Wood pole framing is common on transmission networks throughout North America and indeed across the globe. However, while the typical service life of such poles is normally between 50 and 60 years, damage caused by various species of woodpeckers has, in extreme cases, required these structures be replaced in only a fraction that time. Moreover, poles in affected line corridors may also need more frequent inspection since incidence of hole pecking occurs over a narrower time frame than most other problems. All this has made the activity of these birds a growing asset management challenge. This article discusses progress on a trial evaluation of one of the measures identified to resolve woodpecker damage.
FortisBC, a utility operating in the west coast province of British Columbia, conducts maintenance assessments of its overhead lines on an 8-year cycle. This includes both below grade and above grade inspections of each structure. Apart from checking sample wood poles for issues such as moisture penetration, visual assessment is also performed on structures, cross-arms, line hardware and conductors.
In recent years, this inspection protocol has highlighted what appears a growing problem of woodpecker damage. For example, during the 2014 condition assessment of Lines 72 and 73 as well as the 2015 assessment of Line 77, a large number of structures were identified with woodpecker holes. This initiated broader discussion about how these birds might be affecting the system.
Director of Engineering & System Assets, Aram Khalil-Pour, explains that FortisBC practice has been that line inspection personnel in the field assess the extent of woodpecker damage to poles and decide whether an affected structure must be replaced or if more detailed inspection is required. Moreover, data on number of woodpecker holes is now being collected to determine whether the problem is stable or increasing, possibly due to factors related to climate change.
Moving to steel or concrete poles is an obvious solution but comes with the challenge of transporting and erecting much heavier structures, often at remote sites that are inaccessible by road. Both materials also offer less BIL than wood and this can impact an existing line’s electrical characteristics.
Another option is composite fiberglass poles that are light and offer lower installation costs than steel or concrete alternatives. Yet such structures are generally much more costly than wood poles. Delivery lead times is perceived to be another potential problem due to a smaller base of qualified suppliers.
Apart from these issues, Khalil-Pour is also concerned that such structures will not prove as easy to climb as wood poles and therefore may require use of a bucket truck for maintenance. Yet another question mark is how long a service life such poles offer under exposure to high UV radiation and periodic wetting.
Nevertheless, Khalil-Pour and Operations Manager, Tom Harrison, feel that composite poles offer an effective solution for high problem areas, looked at on a case-by-case basis. With all these considerations in mind, engineers selected a 230 kV transmission line that is among those most affected by woodpeckers. Line 72 runs through a hilly corridor bordering lakes and sparse pine forest. One specific structure was identified and this past June its wood framing was replaced by composite fiberglass poles and cross-braces.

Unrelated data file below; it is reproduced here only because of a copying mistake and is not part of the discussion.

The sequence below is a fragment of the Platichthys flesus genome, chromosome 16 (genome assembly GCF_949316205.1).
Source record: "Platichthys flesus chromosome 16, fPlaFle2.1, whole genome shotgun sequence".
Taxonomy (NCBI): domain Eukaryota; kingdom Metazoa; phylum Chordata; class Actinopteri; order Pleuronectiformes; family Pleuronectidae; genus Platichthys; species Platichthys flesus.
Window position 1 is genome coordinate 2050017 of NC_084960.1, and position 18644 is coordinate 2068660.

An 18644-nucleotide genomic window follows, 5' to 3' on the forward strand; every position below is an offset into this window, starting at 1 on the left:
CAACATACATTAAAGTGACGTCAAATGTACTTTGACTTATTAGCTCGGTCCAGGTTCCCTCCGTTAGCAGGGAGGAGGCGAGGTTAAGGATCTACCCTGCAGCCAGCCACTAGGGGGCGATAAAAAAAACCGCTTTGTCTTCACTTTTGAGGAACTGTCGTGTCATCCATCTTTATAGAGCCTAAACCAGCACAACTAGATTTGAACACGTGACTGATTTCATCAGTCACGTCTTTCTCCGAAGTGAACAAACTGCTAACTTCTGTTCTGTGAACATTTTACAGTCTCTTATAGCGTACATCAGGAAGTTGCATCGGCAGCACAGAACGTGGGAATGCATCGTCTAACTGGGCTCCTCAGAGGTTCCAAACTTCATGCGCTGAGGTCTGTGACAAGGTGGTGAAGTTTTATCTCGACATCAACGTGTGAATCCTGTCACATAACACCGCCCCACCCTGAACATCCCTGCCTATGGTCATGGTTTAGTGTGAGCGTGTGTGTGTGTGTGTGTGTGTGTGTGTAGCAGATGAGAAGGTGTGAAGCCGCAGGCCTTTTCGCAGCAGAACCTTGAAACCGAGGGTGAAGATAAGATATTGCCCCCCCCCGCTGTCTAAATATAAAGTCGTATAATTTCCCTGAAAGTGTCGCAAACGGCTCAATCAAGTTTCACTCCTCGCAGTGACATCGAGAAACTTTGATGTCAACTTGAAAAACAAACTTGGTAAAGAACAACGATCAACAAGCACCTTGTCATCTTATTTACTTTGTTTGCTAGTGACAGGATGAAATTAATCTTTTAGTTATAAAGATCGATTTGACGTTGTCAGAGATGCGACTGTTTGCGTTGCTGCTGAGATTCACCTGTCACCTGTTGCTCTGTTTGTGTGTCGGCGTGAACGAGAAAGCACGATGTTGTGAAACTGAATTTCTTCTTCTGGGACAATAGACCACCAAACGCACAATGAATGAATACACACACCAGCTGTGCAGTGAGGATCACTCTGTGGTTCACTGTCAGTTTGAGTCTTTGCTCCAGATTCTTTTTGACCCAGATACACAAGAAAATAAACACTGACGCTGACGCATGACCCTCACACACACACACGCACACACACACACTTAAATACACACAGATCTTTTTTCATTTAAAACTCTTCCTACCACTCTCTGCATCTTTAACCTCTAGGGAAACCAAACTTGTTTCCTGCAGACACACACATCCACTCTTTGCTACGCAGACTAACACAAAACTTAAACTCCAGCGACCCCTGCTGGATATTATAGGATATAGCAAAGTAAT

Khalil-Pour states that the focus for the time being is mainly on field experience when it comes to replacing wood farming with composite poles using established construction procedures. Among the main factors in this regard is how well current construction procedures are able to adapt to the requirements of the new structures. For example, like wood framing, composite poles do not require special civil engineering to prepare foundations and are simply buried in place. A related issue, he notes, is feedback from crews on how easy these poles are in terms of handling and drilling.
Given the importance of such information from this trial installation, FortisBC had a team of engineers as well as supervisory staff on site. The objective was to observe the changeover firsthand and monitor how well current field techniques meld with whatever special requirements are needed when installing the new structures. Moreover, Colin Wilson, a representative from the manufacturer in Ontario, was also on hand to offer expertise and answer questions.
Wilson, himself a former linesman, reports that FortisBC is certainly not alone in having to find solutions to woodpecker problems. For example, he reports that neighboring utility, BC Hydro, has already installed over a hundred such structures in high problem areas. He also states that woodpecker damage to wood utility poles is far from being a localized problem but occurs across North America and indeed worldwide.
The next cyclical 8-year maintenance inspection of Line 72 will take place about 3 to 4 years after the new pole was commissioned. Both Khalil-Pour and Harrison express concern about how they will be able to assess the condition of the new framing. “We have had a long track record with inspecting wood poles,” says Harrison, “and there is plenty of experience identifying incipient issues before they evolve into serious problems. With composite poles, it may prove more difficult for us to decide why and when these must be replaced.”